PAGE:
When it is like this, then he will unify all under Heaven, and his fame will match that of Yao and Yu. For such a ruler as this, in what he watches over he acts with the utmost restraint, yet all the details are taken care of. In what he works at he experiences the utmost ease, yet he has great accomplishments. He lets his clothing hang loose and does not get down from his seat, but all the common people within the four seas want to have him as their sovereign and king. This is called the utmost restraint, and there is no greater joy than this.
This conception of ideal rulership appears in a number of chapters in the Xunzi, primarily in 11 and 12, “The Way of the Ruler” (Jundao 君道). The only thing a ruler should “toil at” (lao 勞) is in finding the right person to serve as prime minister. If he succeeds, then “he will personally be at ease, yet the state will be well-ordered, his achievements will be great and his reputation admirable” (身佚而國治，功大而名美). Or as he says in chapter 16, “Thus (I?) say: the epitome of good order is when (the ruler is) at ease, yet order (is achieved); restrained, yet details (are managed); untroubled, yet achievements (are realized)” (故曰：『佚而治，約而詳，不煩而功，治之至也。』).
Finally, with regards to transforming (hua 化) the people, Xunzi did not agree with the authors of the Laozi and Zhuangzi that it happens naturally, or can happen naturally when coercion, temptation and hindrances are removed. In his famous chapter “Human Nature is Deplorable” (Xing E 性惡), he claims that ancient sages found it necessary to transform their own deplorable, selfish nature and successfully contrived (wei 偽) and taught etiquette and morality (liyi 禮義) to “tame and transform” (raohua 擾化) the natures of the rest of the people. As we saw earlier, in Laozi 38, etiquette and morality/dutifulness were deemed decidedly and unnecessarily coercive.
The Chunqiu Fanlu and Yang Xiong
A book from the Former Han dynasty titled “Luxuriant Gems of the Spring and Autumn” (Chunqiu Fanlu 春秋繁露) is ascribed to the Confucian teacher Dong Zhongshu 董仲舒. The views and philosophies of the various chapters, however, are different enough to strongly suggest it is multi-authored, as are nearly all early Chinese texts believed to be. Although she has more recently softened her position, Sarah Queen has identified seven chapters that are representative of Huang-Lao Daoism and are not the work of Dong. In them, it is proposed that the ideal ruler emulates the movements of the Heavens, and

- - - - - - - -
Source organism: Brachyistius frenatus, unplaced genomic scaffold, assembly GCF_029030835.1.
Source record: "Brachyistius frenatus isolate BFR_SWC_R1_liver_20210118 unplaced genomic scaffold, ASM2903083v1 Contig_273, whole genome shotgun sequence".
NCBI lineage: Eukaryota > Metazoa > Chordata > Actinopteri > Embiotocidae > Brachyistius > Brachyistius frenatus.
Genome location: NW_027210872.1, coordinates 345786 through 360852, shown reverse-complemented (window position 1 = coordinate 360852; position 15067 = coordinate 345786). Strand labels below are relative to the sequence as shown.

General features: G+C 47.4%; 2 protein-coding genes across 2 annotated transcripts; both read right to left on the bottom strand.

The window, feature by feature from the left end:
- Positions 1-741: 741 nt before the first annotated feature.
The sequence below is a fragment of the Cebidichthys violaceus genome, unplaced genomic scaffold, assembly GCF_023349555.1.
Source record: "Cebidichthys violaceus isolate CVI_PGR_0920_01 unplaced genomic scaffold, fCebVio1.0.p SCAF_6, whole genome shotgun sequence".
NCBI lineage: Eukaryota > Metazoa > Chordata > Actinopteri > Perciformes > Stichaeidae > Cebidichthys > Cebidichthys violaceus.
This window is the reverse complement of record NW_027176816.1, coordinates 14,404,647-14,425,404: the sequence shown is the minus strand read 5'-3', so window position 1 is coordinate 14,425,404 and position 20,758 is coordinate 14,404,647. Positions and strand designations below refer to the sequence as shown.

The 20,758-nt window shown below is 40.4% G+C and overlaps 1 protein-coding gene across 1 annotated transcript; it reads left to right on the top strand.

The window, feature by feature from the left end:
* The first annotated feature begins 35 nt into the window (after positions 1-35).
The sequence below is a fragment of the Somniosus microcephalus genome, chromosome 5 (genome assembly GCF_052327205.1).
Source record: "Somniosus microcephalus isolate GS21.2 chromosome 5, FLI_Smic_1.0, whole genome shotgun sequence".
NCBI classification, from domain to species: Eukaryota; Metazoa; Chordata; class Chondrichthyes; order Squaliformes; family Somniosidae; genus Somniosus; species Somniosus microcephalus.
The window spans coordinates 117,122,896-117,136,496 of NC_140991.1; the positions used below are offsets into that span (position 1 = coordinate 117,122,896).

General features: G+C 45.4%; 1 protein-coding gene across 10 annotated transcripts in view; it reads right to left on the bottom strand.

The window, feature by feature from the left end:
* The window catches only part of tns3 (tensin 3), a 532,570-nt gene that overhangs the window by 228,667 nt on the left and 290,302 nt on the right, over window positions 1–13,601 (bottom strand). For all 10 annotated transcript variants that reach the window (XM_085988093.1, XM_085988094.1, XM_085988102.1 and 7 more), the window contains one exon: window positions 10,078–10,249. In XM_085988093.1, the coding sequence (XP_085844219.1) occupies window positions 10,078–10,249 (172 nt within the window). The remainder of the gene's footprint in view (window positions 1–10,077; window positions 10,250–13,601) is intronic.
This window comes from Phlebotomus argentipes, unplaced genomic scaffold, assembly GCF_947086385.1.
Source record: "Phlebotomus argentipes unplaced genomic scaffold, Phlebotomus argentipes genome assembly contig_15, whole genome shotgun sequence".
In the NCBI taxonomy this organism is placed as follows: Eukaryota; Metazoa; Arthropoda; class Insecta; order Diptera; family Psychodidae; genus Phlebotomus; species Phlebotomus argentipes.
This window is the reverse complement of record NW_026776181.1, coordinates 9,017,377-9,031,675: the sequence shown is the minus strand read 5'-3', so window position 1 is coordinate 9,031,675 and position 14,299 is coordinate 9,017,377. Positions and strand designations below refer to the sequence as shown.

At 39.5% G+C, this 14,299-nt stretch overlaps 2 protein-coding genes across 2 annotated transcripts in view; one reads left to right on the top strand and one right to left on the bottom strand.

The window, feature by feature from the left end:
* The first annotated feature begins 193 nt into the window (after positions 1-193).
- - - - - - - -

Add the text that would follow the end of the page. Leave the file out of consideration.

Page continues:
takes holding to ‘wuwei’ to be his Way, takes holding to ‘no egocentricity’ to be his treasure. Established in the position of wuwei, he avails himself of officials completely prepared for service. His own feet do not move, but his assistants guide him forward. His own mouth does not utter, but his master of ceremonies assists him by speaking. His own mind does not scheme, but his multitudinous officials exert themselves to do what is needed. Therefore no one observes him act (wei), and yet his achievements are brought to fruition. This is how one emulates the movements of the Heavens. [On the other hand,] One who would serve as minister emulates the Way of the Earth …
Rulers being “established in the position of wuwei” (wei wuwei zhi wei 位無為之位) is a variation of the Laozi’s vision of sages who “rest in affairs that entail wuwei” (chu wuwei zhi shi 處無為之事) but has been elaborated in Huang-Lao fashion, not failing to maintain that action (wei 為) and affairs (shi 事) still took place, but were the charge of ministers and officials. It must be admitted that the Laozi does not deny this elaboration, for it virtually ignores ministers and officials completely. But the Laozi’s emphasis lies in reducing the activism of the governing “party” collectively.
Attempting to explain the now famous claim by Confucius that Shun ruled through wuwei, Dong said that Shun “did nothing” because he could “simply (follow) the way of Yao” (堯之道而已). The mid-Han Confucian philosopher Yang Xiong 揚雄 (53 B.C.E. – 18 C.E.) also took this route when he addressed the topic of wuwei:
Someone asked about “wuwei.”
Yang said: “Who acted thusly? Earlier, in the Yu and Xia eras, (Shun and Yu)
Inherited the imperial title of Yao, conducted themselves in the ways of Yao.
Laws and standards were broadcast and rituals and music were put in place.
Letting their robes fall, folding their hands and observing the flourishing of the people of the world –
This is wuwei.
(But) the descendants of Jie and Zhou continued their ways, where
Laws and standards were neglected and rituals and music were slackened.
To sit still and watch the people of the world dying –
Should one (still practice) wuwei?
In what may go back to a brief saying in chapter 8.18 of the Analects where Shun and Yu felt no need to get involved with (yu 與) the task of governing, Yang interprets wuwei to refer to not imposing one’s will on or interfering with the world. Since things were running smoothly through Yao’s remarkable governing, they could just sit on the throne doing nothing (novel). But when things aren’t running smoothly, Yang asserted that one could no longer afford to practice wuwei. Although this is certainly a different view to that found in the Laozi and Zhuangzi, we acknowledged earlier that the view of the Laozi includes the counsel to nip problems in the bud, to work indirectly and, careful not to contend or provoke resistance, action could still be taken.